Next week, Sally Neuman is going on vacation. But instead of flying to a Mediterranean beach or heading to an idyllic cottage in the British countryside, she will stay with her daughter in London for four days.
Neuman, an NHS worker on the Isle of Wight, is considering taking her young granddaughter to a few museums. Most importantly, after 16 months of hard work during the pandemic, she is just eagerly awaiting a change of scenery.
“I haven’t been away since 2018, and I would like to take a real break, relax by a swimming pool. But a real vacation is out of the question, ”she said.
“Prices in the UK have jumped and the costs and risks of going overseas are too high. I don’t know of a frontline colleague who gets on a plane because no one can afford to isolate themselves on the way home if the rules change.
Neuman is among the thousands who are forgoing vacations this summer due to the cost, hassle and potential risks. Ministers urged Britons to vacation at home, but sharp increases in the cost of accommodation and limited availability have made this impossible for many.
Inevitably, it is the people who have been most in demand during the pandemic, the poorly paid frontline workers, who need a break most and least able to afford one.
This is confirmed by the data from the latest Opinium survey for the Observer. He found that among people in higher social and economic groups, 27% said they had taken a vacation in the UK and 8% said they had taken a vacation abroad this year. Among the poorest social groups, 17% said they took a holiday in the UK, and 5% said they took a holiday abroad.
A fifth (20%) of the wealthier group said they had booked a holiday in the UK for the end of the year; this figure was 13% for the poorest group. Almost two-thirds (64%) of the poorest group said they had not taken and booked vacations this year; this figure was 52% for the wealthier group.
“Only the wealthiest can afford to take a vacation this year,” said Rory Boland, editor of the travel magazine. Who? “It’s just out of reach for a lot of people.
“For many people who have worked incredibly hard during the pandemic, the first on their wishlist would likely be a week on a beach, here or abroad.
“Some say vacations are not ‘essential’, but so are the pub, a football game or the theater. A lot of people really deserve a break.
For those going abroad, the cost of Covid testing may turn out to be higher than the cost of flights. Fully vaccinated travelers in Spain must pay £ 91 per person for two tests when they return to the UK, according to Who? Unvaccinated travelers must spend £ 219 for four tests.
“Even at the cheapest price, it can be almost £ 200 for a couple. It’s a significant additional cost for a lot of people that just makes them wasted a vacation, ”Boland said.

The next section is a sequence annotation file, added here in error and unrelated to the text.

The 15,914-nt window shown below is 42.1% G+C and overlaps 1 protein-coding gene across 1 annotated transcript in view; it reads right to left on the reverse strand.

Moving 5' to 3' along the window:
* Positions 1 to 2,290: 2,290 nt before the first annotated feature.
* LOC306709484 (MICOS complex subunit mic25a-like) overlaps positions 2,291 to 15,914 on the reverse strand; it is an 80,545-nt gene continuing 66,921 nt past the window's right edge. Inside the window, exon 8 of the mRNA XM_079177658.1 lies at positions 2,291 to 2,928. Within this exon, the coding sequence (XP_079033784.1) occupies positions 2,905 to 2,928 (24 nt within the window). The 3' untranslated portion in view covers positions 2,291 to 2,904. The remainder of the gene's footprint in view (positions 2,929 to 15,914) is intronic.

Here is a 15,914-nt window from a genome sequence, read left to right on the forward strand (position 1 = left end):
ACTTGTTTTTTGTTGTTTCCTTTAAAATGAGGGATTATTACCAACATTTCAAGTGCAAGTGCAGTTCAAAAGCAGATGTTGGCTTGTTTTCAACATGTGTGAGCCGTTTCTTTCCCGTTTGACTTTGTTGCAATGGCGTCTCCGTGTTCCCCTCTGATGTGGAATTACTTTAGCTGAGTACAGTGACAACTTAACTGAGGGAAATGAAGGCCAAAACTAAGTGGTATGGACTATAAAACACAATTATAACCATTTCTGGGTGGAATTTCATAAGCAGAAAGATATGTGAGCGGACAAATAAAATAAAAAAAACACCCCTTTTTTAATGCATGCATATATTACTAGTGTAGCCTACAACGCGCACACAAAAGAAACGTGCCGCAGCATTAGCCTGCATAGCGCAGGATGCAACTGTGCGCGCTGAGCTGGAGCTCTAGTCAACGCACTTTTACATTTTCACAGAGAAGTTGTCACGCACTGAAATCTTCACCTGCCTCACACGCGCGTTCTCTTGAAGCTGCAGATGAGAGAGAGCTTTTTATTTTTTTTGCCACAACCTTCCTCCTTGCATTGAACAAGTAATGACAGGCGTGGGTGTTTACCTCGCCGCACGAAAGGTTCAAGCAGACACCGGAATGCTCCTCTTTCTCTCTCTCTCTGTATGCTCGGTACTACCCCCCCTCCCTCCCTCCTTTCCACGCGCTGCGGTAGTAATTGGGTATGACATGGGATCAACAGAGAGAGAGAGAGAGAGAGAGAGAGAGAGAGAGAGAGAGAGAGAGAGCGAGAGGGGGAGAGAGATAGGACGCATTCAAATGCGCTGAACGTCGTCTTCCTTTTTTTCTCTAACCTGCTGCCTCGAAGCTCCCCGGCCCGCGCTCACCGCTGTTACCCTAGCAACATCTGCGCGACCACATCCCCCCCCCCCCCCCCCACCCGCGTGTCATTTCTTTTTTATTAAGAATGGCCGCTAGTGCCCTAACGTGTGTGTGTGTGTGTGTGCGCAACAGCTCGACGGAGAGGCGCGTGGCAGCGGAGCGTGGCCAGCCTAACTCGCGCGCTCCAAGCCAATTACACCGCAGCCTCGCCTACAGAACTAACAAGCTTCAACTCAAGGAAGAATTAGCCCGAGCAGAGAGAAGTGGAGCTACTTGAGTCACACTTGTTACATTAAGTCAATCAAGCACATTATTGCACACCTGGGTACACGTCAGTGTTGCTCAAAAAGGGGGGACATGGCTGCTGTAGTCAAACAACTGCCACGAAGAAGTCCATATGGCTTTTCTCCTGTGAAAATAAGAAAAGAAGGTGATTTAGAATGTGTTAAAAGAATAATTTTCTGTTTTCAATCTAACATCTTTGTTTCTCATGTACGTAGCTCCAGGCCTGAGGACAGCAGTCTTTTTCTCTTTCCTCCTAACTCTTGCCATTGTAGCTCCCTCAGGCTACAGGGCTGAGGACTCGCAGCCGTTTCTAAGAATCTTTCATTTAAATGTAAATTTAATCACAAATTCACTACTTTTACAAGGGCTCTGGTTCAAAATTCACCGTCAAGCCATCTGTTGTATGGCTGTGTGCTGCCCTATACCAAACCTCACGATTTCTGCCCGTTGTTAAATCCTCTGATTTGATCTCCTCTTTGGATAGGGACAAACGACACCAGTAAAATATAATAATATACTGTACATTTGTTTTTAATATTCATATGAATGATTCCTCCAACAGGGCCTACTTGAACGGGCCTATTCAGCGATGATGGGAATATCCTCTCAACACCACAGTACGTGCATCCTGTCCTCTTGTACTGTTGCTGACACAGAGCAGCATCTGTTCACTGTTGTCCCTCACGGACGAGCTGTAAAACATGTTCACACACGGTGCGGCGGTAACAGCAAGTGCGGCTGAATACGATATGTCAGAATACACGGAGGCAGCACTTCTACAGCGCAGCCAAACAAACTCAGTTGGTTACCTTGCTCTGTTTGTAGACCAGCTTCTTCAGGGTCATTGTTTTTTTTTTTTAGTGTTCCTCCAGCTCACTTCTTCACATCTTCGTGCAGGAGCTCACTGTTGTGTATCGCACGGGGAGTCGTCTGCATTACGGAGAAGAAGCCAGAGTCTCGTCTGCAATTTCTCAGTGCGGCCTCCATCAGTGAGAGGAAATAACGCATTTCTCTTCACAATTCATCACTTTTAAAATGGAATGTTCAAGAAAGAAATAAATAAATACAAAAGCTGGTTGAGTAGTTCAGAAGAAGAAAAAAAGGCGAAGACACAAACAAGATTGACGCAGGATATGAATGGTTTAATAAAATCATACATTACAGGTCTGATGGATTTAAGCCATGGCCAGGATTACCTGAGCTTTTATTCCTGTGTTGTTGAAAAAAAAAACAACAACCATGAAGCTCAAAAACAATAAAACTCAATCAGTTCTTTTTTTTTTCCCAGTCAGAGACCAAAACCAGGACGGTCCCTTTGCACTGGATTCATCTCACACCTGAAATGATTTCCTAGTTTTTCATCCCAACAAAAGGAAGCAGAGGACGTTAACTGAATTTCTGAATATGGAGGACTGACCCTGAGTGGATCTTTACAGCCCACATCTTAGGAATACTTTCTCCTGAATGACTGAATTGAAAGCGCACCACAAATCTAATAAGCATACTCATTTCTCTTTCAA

The cost of vacationing in the UK has increased dramatically. Vacation rental data analysts AirDNA recently calculated that the cost of accommodation this year compared to 2019 was up 30% in Cornwall, 40% in Skegness and 27% in Pembrokeshire. Car hire prices have doubled in some cases, and train travel in the UK can cost two or three times the cost of a cheap flight abroad.
Until a little over 100 years ago, vacations were the preserve of the rich. Going abroad did not become commonplace until the 1950s and 1960s with the emergence of package holidays. Now, according to Michael Hitchcock, professor of cultural policy and tourism at Goldsmiths, University of London, vacations are “seen as a measure of a country’s economic and social development – they are associated with notions of prosperity and well-being. .
“The idea that we are all entitled to a holiday runs very deep in British culture. This is one of the things people talk to their friends and colleagues about. Children’s earliest memories are often linked to family vacations. For young people, going on vacation with their friends for the first time is a rite of passage.
The vacation accommodation industry was understandably keen to recoup some of the losses suffered due to travel restrictions, nationally and internationally, during the pandemic, said Marina Novelli, professor of tourism and international development at the Brighton University Business School.
“But what’s worrying is if what’s happening today is here to stay. When mainland Europe moved its currencies to the euro, prices rose dramatically – and did not come down. If today’s price hike persists, there will not be the recovery we all hope for. “
For Neuman, living in one of the UK’s top vacation destinations doesn’t diminish the need to get away from it all. “It’s absolutely crazy here – the beaches are bumper to bumper, there’s nowhere to park and the prices have gone up.
“Everyone needs a break, and the only time you can get one is when you’re away from home. To be honest, I don’t even think about next year – maybe the year after? “